Cleaning Dust Mop
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Always code as if the guy who ends up maintaining your code will be a violent psychopath who knows where you live.

Martin Golding

You’ll find these tips to be independent of most programming languages. These rules are invaluable for both beginners and experienced programmers. If you endeavor to follow them, you won’t have to fear the psychopath.

Writing clean code makes the code easier to understand going forward and is essential for creating a successful maintainable product.

We are authors and artists. The computer does not care for art, it cares that the code compiles. Your fellow developers, however, do.

To be able to write clean code you must take the hardest step: start. As time goes by and your skillset improves, it becomes easier. Writing clean code is all about readability, so even the smallest things like changing your habits for naming variables make the most significant difference. It’s not about writing the least code. It’s not about writing “clever” code. It’s about easily readable, self-documenting code.

…code is clean if it can be understood easily — by everyone on the team. With understandability comes readability, changeability, extensibility, and maintainability.

Robert C. Martin, “Clean Code: A Handbook of Agile Software Craftsmanship”

General rules for writing clean code

  • Follow standard conventions. You can find guides for almost any language on GitHub.
  • Simpler (not clever or so minimal nobody knows what it does) is always better. Reduce complexity as much as possible.
  • Always find the root cause. Always look for the root cause of a problem.
  • Be consistent. If you do something a certain way, do all similar things in the same way.
  • Use explanatory variables.
  • Prefer dedicated value objects to primitive types.
  • Avoid logical dependency. Don’t write methods that work correctly, depending on something else in the same class.
  • Avoid negative conditionals.

Names

Use intention revealing names. Choosing proper names takes time but saves more than it takes. The name of a variable, function, or class should answer all the big questions. It should tell you why it exists, what it does, and how it’s used. If a name requires a comment, then the name does not reveal its intent.

Essential Rules for Names:

  • Choose descriptive and unambiguous names.
  • Make a meaningful distinction.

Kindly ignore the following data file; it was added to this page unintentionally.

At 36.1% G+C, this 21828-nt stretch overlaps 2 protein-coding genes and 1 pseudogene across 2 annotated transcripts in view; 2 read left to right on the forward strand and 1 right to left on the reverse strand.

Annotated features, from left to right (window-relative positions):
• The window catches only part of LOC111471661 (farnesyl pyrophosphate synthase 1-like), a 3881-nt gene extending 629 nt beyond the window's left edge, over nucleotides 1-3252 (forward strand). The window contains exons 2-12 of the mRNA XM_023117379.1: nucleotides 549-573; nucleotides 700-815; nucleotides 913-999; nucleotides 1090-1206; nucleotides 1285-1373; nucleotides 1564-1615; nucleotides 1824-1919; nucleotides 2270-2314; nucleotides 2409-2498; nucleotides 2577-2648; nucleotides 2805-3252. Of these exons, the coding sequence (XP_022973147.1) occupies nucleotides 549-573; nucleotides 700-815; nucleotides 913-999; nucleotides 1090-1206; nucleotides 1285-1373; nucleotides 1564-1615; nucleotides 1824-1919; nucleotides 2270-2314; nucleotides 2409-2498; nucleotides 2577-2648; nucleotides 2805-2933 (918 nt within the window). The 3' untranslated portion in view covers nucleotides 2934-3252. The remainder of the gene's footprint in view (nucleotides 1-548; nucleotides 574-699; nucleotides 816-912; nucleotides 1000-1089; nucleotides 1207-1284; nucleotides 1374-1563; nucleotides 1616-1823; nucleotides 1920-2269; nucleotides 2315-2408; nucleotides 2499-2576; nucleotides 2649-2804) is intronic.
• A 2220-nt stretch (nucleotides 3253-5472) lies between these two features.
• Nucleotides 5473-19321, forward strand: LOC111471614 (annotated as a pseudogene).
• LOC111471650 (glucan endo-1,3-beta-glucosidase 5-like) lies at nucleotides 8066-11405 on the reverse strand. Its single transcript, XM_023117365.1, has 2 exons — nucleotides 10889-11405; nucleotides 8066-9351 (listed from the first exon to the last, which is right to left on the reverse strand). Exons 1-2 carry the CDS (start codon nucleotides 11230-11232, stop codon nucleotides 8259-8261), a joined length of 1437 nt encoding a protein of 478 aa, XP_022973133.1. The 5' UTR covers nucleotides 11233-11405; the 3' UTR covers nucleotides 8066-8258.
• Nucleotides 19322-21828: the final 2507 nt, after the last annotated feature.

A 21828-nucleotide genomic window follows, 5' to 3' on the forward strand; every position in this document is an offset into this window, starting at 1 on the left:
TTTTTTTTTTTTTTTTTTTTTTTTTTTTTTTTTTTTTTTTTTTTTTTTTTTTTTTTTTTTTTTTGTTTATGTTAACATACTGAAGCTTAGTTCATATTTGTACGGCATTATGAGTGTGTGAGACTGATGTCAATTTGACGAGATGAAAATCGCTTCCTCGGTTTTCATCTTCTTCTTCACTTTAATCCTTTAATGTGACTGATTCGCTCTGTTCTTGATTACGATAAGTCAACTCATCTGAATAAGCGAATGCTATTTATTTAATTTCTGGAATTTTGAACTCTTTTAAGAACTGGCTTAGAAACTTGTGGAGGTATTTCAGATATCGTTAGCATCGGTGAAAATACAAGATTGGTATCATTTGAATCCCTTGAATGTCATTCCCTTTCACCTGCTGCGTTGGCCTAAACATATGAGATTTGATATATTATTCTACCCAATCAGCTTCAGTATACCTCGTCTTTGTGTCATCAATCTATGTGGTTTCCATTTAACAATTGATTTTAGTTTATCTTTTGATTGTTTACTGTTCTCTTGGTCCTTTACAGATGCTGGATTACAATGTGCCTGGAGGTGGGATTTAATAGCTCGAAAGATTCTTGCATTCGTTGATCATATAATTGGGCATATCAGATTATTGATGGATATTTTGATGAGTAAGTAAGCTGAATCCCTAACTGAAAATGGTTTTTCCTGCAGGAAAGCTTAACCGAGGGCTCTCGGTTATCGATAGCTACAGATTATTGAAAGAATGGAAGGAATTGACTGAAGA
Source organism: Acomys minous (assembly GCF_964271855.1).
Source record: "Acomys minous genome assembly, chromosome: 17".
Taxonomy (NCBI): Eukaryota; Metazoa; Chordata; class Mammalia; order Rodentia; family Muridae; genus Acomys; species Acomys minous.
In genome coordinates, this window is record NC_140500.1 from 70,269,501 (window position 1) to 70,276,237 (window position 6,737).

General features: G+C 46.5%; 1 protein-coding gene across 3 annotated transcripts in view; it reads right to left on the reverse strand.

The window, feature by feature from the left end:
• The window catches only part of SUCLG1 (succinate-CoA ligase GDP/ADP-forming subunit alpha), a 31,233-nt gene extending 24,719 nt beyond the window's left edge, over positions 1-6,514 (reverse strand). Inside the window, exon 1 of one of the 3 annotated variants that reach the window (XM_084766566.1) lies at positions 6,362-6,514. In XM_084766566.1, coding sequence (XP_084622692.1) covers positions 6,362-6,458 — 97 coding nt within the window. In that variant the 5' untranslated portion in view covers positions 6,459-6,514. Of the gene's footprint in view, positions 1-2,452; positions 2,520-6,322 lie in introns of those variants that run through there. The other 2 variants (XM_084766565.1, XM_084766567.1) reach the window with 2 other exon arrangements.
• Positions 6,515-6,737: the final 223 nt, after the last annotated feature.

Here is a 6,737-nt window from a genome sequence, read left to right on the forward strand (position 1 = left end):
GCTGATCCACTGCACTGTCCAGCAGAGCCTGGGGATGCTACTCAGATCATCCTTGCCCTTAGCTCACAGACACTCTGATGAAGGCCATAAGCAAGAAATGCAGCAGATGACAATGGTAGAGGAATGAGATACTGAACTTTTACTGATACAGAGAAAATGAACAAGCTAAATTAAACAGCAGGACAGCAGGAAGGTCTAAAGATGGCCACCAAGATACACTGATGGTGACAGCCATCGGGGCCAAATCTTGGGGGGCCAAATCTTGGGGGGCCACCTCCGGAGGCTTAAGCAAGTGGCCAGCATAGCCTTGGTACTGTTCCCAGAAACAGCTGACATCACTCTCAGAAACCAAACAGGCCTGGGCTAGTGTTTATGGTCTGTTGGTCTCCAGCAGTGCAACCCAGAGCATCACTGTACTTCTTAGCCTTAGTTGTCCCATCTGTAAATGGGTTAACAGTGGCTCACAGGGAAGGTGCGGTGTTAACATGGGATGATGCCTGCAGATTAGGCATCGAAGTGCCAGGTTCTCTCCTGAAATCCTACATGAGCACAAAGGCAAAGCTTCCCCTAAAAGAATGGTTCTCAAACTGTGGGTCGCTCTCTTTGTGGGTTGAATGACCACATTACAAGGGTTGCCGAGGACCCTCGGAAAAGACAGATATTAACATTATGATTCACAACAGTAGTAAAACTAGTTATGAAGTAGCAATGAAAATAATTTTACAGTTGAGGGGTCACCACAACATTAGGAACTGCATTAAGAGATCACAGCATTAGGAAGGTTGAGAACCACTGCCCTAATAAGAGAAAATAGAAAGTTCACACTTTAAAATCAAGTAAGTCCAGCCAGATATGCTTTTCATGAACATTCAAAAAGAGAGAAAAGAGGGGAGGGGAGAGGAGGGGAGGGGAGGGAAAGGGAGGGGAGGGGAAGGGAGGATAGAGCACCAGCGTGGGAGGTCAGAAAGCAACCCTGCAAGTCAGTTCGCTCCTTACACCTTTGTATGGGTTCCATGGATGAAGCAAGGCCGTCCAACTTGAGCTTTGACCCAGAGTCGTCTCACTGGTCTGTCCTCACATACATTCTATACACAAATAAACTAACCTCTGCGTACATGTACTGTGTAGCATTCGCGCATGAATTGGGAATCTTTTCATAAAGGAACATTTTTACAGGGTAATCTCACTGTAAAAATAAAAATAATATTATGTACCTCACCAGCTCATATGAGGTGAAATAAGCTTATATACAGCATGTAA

• Use pronounceable names.
  • Use searchable names.

Functions

The first rule of functions is that they should be small. The second rule of functions is that they should be smaller than that. It implies that the blocks within if statements, else statements, while statements should be one line long. Probably that line should be a function call. Not only does this keep the enclosing function small, but it also adds documentary value because the function called within the block can have a nicely descriptive name.

Essential Rules for Functions:

  • Small.
  • Do one thing.
  • Use descriptive names.
  • Prefer fewer arguments (no more than three of them).
  • Have no side effects (Functions must only do what the name suggests and nothing else).
  • Don’t use flag arguments. Instead, split the method into several independent methods that are from the client without the flag.

Comments

Ideally, comments are not required at all. If your code needs commenting, you are doing something wrong. Our code should explain everything. Modern programming languages are English, like through which we can easily justify our point. Correct naming can prevent comments.

Essential Rules for Comments:

  • Use as an explanation of intent.
  • Use as clarification of code.
  • Use as a warning of consequences.
  • Always try to explain yourself in code.
  • Don’t be redundant.
  • Don’t use closing brace comments.
  • Don’t comment out code. Just remove.

Objects and data structures

Objects hide their data behind abstractions and expose functions that operate on that data. Data structure present their data and have no essential functions.

Essential Rules for Objects and Data Structures:

  • Hide internal structure.
  • Prefer data structures.
  • Avoid hybrids structures (half object and half data).
  • A small number of instance variables.
  • The base class should know nothing about their derivatives.
  • Better to have many functions than to pass some code into a function to select a behavior.
  • Prefer non-static methods to static methods.

It may not be possible to apply all of these rules in your daily code in an instant. But as a result, it will bring great satisfaction from your work and sincere gratitude from people who will read the clean code that you wrote.